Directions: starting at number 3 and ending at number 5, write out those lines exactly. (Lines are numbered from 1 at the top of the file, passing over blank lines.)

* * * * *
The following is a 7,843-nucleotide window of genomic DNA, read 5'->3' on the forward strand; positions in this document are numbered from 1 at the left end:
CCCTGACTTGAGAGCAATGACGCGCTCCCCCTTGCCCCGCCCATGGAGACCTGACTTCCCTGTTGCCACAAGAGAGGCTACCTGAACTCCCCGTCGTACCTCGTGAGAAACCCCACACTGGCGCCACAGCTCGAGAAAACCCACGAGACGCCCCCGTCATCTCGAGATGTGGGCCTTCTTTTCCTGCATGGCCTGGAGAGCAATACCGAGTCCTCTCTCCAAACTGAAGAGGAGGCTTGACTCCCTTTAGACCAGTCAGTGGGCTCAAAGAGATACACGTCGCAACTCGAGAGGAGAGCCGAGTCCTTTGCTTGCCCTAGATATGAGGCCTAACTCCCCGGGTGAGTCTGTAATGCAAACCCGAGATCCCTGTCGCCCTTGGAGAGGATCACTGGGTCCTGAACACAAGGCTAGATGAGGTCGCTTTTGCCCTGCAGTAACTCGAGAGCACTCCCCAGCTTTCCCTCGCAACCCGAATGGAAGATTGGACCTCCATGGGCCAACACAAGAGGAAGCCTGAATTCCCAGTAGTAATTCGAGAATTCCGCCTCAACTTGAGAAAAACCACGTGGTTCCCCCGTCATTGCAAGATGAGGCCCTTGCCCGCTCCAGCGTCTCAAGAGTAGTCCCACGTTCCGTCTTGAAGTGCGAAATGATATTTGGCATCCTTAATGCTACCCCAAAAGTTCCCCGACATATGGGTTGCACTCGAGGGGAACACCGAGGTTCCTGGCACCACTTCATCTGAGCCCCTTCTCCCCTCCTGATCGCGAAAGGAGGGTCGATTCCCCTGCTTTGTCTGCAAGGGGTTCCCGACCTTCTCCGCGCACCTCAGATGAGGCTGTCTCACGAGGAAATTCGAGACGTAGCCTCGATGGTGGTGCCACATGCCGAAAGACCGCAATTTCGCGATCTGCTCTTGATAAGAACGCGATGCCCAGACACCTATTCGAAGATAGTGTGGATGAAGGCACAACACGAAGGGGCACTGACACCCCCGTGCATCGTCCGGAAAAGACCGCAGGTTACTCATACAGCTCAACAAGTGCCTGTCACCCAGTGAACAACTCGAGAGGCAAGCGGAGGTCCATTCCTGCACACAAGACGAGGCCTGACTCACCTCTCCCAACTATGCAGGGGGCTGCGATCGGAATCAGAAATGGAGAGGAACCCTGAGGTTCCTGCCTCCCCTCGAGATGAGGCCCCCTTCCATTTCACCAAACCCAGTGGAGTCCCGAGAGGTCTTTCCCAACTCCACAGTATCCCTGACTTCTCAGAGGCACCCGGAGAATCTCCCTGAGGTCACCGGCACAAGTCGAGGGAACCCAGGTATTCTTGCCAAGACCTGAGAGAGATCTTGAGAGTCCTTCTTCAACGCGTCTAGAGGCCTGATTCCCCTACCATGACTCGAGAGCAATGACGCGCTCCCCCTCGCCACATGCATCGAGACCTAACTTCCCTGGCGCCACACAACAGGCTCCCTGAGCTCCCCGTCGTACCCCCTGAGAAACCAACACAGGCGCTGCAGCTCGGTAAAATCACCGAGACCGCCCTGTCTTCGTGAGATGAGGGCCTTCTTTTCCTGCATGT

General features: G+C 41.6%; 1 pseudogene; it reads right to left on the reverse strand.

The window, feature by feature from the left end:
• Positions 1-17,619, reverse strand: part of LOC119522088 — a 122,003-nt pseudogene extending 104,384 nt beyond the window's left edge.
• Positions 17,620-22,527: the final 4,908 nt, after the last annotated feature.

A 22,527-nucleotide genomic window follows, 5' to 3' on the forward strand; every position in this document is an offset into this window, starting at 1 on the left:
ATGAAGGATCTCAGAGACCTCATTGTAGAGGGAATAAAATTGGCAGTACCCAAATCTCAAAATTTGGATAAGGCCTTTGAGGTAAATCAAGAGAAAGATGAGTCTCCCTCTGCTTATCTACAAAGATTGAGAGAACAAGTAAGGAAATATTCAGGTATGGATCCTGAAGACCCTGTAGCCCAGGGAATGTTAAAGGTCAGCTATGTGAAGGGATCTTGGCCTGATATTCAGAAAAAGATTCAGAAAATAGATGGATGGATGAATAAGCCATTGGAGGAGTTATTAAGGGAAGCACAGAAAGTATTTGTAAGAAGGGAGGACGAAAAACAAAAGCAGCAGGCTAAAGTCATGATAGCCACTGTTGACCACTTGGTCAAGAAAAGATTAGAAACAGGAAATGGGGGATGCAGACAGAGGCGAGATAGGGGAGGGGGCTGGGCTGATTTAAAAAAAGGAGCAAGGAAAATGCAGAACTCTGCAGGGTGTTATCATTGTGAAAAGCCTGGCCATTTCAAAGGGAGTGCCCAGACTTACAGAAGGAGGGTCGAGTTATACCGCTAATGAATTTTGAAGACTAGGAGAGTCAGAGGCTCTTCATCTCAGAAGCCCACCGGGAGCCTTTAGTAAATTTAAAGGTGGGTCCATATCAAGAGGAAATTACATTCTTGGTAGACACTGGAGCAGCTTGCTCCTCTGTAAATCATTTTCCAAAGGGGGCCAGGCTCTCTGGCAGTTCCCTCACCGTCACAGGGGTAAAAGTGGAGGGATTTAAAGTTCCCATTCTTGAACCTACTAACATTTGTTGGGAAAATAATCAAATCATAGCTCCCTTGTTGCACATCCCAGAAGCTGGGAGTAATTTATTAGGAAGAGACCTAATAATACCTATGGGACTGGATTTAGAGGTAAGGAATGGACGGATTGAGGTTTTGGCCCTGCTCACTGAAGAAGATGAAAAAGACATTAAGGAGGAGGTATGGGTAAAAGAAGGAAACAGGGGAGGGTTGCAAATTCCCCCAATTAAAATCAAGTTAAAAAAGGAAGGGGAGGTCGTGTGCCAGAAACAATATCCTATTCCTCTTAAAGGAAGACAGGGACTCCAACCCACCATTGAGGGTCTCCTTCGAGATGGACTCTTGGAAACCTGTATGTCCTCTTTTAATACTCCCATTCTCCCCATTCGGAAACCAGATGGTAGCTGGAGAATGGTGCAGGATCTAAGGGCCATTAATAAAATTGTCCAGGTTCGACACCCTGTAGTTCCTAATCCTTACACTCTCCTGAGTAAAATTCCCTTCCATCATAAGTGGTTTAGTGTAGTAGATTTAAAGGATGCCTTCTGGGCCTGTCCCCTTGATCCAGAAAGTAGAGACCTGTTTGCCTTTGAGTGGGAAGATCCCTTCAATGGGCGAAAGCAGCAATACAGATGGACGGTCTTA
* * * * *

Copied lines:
General features: G+C 41.6%; 1 pseudogene; it reads right to left on the reverse strand.

The window, feature by feature from the left end:
• Positions 1-17,619, reverse strand: part of LOC119522088 — a 122,003-nt pseudogene extending 104,384 nt beyond the window's left edge.